Friday 23 March 2018

Fail to prepare, prepare to fail ... some simple steps to get you through NCT

Over half of all cars tested don't pass, with most defects being easy to avoid, like faulty light bulbs or worn tyres

Testing time: The inspection is thorough and every aspect of the vehicle is examined
Testing time: The inspection is thorough and every aspect of the vehicle is examined

There were just under 1.5 million NCT tests carried out last year and more than half of the cars tested failed first time. However, those that fail usually have an issue that could be easily fixed, by either the driver or a mechanic, before the day of the NCT.

Broken headlights, missing bulbs and tyres in a poor condition are just three of the reasons why cars fail.

So how can you prepare your car before a NCT?

Just a few simply checks could save you time and money and if you do discover that you need to bring it to a mechanic, you will have time to shop around, rather than being under pressure due to a looming retest date.

Clean your Car: Cleaning your car inside and out will not only give the impression of a well cared-for and maintained car, but also, if your car is really dirty, then the tester can actually refuse to carry out the test.

A National Car Test inspector refused to carry out a car test because there were dog hairs in the vehicle. Also, be sure to empty the boot, as this needs to be accessible, and pay particular attention to your lights, mirrors and registrations plate, which should be clear and undamaged.

Lights: Nearly a fifth of all failures are due to lights. When your car is parked, walk around it and check all of the lights, the headlight and low beam, indicators, parking lights, number plate lights and brake lights.

The rear fog lamp, where fitted, will be checked to ensure that when in use it provides a red light which is clearly visible and the reverse provides a white light which is clearly visible.

Check that the lens and/or casings are not cracked or damaged and make sure the hazards are working too.

Either use a mirror placed behind the car or get someone to stand behind while you operate.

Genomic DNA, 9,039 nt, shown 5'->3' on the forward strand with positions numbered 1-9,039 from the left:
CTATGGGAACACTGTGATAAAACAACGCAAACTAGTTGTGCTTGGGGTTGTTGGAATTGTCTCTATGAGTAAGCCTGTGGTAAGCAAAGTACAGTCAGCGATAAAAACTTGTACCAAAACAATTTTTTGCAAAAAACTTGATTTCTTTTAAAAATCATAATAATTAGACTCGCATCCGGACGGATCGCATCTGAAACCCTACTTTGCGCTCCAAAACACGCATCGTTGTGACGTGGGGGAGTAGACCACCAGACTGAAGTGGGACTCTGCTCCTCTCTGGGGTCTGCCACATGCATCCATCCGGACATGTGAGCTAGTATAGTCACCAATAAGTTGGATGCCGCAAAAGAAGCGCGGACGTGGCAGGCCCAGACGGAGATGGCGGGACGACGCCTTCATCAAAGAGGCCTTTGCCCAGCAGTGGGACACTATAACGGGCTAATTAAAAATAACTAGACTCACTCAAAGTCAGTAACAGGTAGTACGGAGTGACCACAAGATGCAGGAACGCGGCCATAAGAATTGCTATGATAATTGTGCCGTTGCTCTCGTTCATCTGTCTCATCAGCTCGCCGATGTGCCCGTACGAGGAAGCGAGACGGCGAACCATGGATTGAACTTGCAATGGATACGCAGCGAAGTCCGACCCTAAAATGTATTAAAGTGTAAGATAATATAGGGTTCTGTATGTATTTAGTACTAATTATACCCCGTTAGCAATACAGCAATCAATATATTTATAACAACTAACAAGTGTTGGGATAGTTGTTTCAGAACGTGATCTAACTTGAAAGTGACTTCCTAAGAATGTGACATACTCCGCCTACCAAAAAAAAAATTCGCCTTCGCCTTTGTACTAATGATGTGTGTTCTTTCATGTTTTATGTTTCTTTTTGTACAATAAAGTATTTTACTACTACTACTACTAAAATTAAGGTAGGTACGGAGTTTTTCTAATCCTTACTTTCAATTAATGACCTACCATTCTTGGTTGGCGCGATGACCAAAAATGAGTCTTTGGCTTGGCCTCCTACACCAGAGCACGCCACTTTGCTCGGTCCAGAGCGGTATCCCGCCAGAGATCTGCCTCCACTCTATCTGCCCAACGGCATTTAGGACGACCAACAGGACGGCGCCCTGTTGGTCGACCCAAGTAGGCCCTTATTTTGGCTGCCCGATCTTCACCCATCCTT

Inside the car, check all the warning lights on the dash, including the indicator for airbags, electronic stability control (ESC) systems and electronic braking systems (EBS)/anti-lock brake system (ABS): your car will fail if a malfunction indicator is not working or indicates a defect in the system.

Water and Fluids: Top up all the fluids and make sure you have enough fuel. Fluids include engine oil, engine coolant, power steering and brake fluid windscreen wash.

Most of these are clearly labelled under the bonnet and easy to top up, but if you are unsure, check the manual.

Tyres: Make sure all tyres are inflated to the correct pressure. You can do this at most service stations and you can find the correct pressure in your manual. There also needs to be at least 1.6mm of tread across three-quarters of the tyre.

Use a torch to ensure there are no cuts, lumps of bulges on the tyre. Otherwise, not alone will you fail, but you will have less grip and risk a blowout.

Remove hubcaps so that the wheel nuts are visible. Also an 'E' or 'e' mark indicates that the tyre is certified to comply with EU regulations and must be present on your tyres.

Windscreen and Wipers:

Make sure your wiper blades are working and are not damaged or worn, including the rear wiper. The windscreen should be free from large chips or cracks.

Handbrake: Although you are only going to be able to check the operation and not efficiency, just make sure the handbrake holds the car on a hill.

Also, pull it up to listen to the ratchet engaging - between six and eight clicks are enough, any more and your cable may be stretched, reducing efficiency.

SEATBELTS: All seatbelts must be in good condition and working, so ensure you can easily access them and that the belts and their clips are visible.

Ensure all the clips properly engage and that the belt is not frayed or cut, as that too could result in a failure. Also, if you have child seats fitted, then the NCT is required to check that they are correctly attached.

Number plates: These must be securely fastened and clearly legible. No letters or numbers should be obscured and they should be the correct size and spacing.

Documents and Fee: Bring all paperwork relating to your car, such as the vehicle registration book, registration certificate, licensing certificate and also your personal identification. If you don't have the documentation to check, you may find you will be turned away.

Remember also the fee. The test costs €55 and a re-test where test equipment must be used to check the vehicle will cost €28. It is free when only a visual inspection is required.

Don't leave the test until the last minute, you can book a test up to 90 days in advance, so do yourself a favour and allow plenty of time to make any necessary repairs to your car.

If you are unclear about any aspect of the test procedure, you can download the NCT manual from the website and this clearly details every test. Finally, if you are dissatisfied with the test result, you may appeal it through the NCTs appeal process.

- GH

Sunday Independent

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